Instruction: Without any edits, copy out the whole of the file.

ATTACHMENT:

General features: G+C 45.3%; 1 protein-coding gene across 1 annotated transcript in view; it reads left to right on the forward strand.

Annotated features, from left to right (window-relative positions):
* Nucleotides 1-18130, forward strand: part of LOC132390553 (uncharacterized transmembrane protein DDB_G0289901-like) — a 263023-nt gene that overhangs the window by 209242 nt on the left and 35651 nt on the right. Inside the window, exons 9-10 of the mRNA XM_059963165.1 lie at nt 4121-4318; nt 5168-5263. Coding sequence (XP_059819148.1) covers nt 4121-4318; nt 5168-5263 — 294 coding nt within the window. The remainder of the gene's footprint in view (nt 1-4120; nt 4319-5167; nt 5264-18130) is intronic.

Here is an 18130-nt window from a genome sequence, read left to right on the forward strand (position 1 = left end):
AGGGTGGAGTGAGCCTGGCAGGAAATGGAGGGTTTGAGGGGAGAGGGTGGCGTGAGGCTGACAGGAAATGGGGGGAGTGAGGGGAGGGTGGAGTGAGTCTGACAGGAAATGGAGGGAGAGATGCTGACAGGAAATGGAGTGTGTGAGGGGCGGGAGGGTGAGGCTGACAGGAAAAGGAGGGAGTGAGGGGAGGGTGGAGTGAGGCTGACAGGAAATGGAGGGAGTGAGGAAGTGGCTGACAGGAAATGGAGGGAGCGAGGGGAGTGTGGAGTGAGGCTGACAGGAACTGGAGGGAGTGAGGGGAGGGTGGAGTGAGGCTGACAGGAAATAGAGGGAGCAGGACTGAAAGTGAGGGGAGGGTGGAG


General features: G+C 45.3%; 1 protein-coding gene across 1 annotated transcript in view; it reads left to right on the forward strand.

Annotated features, from left to right (window-relative positions):
* Nucleotides 1-18130, forward strand: part of LOC132390553 (uncharacterized transmembrane protein DDB_G0289901-like) — a 263023-nt gene that overhangs the window by 209242 nt on the left and 35651 nt on the right. Inside the window, exons 9-10 of the mRNA XM_059963165.1 lie at nt 4121-4318; nt 5168-5263. Coding sequence (XP_059819148.1) covers nt 4121-4318; nt 5168-5263 — 294 coding nt within the window. The remainder of the gene's footprint in view (nt 1-4120; nt 4319-5167; nt 5264-18130) is intronic.

Here is an 18130-nt window from a genome sequence, read left to right on the forward strand (position 1 = left end):
AGGGTGGAGTGAGCCTGGCAGGAAATGGAGGGTTTGAGGGGAGAGGGTGGCGTGAGGCTGACAGGAAATGGGGGGAGTGAGGGGAGGGTGGAGTGAGTCTGACAGGAAATGGAGGGAGAGATGCTGACAGGAAATGGAGTGTGTGAGGGGCGGGAGGGTGAGGCTGACAGGAAAAGGAGGGAGTGAGGGGAGGGTGGAGTGAGGCTGACAGGAAATGGAGGGAGTGAGGAAGTGGCTGACAGGAAATGGAGGGAGCGAGGGGAGTGTGGAGTGAGGCTGACAGGAACTGGAGGGAGTGAGGGGAGGGTGGAGTGAGGCTGACAGGAAATAGAGGGAGCAGGACTGAAAGTGAGGGGAGGGTGGAG